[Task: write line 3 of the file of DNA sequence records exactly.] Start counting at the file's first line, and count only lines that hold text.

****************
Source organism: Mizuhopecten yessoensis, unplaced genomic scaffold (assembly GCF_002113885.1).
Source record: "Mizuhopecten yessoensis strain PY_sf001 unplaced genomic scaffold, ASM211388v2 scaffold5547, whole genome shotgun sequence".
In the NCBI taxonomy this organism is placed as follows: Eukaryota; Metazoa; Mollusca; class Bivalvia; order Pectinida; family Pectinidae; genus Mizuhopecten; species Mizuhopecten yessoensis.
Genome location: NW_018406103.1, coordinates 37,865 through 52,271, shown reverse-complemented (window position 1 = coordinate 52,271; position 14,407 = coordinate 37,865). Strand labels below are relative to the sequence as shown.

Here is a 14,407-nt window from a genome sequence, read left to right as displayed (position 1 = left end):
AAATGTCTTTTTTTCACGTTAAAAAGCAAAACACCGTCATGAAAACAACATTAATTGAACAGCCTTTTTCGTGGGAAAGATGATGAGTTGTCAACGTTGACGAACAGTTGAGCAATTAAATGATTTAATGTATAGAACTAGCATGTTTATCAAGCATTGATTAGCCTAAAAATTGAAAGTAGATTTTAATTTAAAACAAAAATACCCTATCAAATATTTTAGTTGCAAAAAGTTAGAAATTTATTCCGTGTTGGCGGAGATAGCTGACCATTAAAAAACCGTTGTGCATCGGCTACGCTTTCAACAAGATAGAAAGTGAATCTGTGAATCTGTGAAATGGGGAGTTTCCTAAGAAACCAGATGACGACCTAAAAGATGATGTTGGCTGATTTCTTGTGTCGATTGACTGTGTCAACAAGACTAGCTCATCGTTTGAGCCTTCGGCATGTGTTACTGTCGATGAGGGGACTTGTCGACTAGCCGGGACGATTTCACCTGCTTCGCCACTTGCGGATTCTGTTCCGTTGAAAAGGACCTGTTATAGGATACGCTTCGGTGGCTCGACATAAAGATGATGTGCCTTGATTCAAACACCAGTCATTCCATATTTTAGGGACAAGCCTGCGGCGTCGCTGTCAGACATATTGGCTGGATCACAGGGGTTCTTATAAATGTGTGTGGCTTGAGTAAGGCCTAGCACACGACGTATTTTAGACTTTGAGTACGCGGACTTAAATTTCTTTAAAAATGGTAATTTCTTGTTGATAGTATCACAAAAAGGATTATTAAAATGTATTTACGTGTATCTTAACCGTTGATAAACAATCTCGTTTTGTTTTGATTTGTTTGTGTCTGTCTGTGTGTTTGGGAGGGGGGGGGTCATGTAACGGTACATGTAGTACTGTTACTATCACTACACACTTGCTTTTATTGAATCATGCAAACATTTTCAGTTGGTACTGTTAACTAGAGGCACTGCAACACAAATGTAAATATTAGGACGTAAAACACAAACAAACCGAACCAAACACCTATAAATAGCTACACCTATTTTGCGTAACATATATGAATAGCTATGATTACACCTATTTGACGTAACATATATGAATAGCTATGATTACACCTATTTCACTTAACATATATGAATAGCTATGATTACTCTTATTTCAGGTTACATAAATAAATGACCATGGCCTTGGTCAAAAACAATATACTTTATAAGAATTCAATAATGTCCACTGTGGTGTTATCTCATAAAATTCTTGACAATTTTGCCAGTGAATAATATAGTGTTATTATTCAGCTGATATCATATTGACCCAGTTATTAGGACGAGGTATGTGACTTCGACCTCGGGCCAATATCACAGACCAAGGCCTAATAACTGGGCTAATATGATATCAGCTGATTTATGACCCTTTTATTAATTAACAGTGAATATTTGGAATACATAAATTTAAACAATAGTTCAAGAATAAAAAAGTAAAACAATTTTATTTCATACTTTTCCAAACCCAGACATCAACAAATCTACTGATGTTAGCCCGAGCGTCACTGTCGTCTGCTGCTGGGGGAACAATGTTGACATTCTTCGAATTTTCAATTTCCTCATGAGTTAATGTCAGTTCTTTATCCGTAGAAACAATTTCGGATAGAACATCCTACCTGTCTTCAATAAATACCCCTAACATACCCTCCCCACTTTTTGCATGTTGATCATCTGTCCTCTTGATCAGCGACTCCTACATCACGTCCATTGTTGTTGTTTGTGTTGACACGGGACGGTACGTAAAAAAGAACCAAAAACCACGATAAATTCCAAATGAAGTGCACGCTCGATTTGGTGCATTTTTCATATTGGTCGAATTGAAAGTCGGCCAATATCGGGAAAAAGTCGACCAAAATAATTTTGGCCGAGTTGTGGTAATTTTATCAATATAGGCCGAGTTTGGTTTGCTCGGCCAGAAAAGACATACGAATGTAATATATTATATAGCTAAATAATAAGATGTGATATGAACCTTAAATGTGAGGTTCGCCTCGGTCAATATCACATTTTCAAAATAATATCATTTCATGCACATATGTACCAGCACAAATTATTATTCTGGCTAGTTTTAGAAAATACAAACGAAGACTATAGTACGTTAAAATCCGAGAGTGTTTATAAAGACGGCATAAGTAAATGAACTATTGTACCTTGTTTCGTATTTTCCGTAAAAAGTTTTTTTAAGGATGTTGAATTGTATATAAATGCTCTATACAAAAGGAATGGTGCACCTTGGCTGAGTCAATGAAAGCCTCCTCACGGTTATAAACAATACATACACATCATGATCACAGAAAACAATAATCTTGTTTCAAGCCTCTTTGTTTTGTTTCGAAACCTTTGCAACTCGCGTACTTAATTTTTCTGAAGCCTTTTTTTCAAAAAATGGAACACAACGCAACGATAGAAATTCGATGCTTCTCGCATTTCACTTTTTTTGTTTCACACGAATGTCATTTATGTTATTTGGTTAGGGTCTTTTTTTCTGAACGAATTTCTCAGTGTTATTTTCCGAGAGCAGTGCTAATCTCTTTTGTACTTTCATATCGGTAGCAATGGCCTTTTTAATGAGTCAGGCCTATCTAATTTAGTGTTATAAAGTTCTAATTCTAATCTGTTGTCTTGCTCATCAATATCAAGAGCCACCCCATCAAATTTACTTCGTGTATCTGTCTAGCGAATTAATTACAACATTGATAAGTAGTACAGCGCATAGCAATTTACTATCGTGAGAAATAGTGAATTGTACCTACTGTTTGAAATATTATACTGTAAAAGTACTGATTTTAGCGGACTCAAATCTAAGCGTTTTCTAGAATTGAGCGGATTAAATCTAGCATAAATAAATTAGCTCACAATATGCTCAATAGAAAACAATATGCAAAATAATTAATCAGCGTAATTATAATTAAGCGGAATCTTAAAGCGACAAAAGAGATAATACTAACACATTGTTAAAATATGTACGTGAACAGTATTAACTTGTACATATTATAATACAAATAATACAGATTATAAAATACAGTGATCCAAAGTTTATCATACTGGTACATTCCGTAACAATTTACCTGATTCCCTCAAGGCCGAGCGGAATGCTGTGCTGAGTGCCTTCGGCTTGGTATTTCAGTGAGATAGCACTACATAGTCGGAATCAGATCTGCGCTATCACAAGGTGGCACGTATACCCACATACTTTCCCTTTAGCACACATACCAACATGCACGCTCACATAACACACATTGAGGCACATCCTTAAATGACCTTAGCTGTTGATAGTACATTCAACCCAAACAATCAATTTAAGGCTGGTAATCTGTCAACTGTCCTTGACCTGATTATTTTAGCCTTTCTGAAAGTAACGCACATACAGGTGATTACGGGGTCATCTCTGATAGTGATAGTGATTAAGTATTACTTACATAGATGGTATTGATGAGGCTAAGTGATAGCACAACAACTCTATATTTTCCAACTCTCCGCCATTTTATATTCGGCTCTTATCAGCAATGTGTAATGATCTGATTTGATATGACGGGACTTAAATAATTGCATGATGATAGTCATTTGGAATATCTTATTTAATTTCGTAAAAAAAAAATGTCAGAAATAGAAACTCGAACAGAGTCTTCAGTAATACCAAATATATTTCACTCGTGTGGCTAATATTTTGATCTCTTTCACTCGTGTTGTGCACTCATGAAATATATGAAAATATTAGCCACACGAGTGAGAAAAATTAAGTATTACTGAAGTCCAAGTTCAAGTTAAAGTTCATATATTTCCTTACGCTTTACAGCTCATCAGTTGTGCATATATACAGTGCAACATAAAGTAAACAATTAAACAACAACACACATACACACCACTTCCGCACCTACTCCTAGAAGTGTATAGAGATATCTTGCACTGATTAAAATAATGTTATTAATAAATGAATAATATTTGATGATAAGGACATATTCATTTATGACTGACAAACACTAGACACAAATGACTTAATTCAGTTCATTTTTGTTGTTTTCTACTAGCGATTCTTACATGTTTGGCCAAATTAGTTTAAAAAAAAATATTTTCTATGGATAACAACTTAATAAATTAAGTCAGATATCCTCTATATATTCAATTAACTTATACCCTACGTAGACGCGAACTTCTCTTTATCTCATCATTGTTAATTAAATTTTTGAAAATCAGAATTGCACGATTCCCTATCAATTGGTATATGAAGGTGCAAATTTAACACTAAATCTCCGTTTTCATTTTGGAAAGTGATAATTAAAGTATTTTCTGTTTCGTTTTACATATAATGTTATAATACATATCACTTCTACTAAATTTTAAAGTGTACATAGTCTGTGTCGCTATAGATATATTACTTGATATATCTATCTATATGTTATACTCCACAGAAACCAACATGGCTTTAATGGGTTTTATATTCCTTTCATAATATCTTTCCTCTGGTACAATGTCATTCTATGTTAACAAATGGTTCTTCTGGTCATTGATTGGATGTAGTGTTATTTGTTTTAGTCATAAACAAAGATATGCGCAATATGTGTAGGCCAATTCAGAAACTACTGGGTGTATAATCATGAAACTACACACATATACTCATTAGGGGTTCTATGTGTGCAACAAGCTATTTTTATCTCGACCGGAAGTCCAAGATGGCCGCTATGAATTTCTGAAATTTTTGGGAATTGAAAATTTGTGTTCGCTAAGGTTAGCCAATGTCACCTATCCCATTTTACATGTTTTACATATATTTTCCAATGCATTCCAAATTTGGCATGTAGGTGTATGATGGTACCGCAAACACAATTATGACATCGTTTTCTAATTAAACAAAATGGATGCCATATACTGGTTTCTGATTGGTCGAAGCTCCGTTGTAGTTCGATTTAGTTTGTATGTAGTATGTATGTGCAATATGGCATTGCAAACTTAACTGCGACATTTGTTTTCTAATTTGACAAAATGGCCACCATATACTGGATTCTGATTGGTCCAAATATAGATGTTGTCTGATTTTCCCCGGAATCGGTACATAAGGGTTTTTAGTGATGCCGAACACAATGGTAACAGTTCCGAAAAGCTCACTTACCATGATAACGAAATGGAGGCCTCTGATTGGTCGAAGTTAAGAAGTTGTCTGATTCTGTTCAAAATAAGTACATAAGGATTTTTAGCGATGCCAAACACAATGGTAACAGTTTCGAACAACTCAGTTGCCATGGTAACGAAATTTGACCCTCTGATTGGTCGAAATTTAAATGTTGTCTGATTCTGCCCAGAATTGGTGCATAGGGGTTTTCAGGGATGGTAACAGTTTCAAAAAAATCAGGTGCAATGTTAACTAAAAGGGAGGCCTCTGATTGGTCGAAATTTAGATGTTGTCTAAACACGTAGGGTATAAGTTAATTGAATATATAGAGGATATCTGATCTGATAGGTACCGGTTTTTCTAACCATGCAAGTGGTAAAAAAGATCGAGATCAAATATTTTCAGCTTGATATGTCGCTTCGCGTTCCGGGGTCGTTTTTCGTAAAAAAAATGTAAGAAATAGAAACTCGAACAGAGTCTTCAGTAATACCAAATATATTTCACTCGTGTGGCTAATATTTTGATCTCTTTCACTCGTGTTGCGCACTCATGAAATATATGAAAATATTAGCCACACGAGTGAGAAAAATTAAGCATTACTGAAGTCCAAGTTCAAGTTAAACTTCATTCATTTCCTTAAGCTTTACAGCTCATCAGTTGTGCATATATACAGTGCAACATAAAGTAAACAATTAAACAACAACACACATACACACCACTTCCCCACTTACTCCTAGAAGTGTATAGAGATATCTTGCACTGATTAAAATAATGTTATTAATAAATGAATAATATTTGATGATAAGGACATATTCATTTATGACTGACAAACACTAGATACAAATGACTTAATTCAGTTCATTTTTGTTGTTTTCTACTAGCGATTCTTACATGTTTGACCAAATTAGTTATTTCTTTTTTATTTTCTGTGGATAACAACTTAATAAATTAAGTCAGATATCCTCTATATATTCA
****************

In the NCBI taxonomy this organism is placed as follows: Eukaryota; Metazoa; Mollusca; class Bivalvia; order Pectinida; family Pectinidae; genus Mizuhopecten; species Mizuhopecten yessoensis.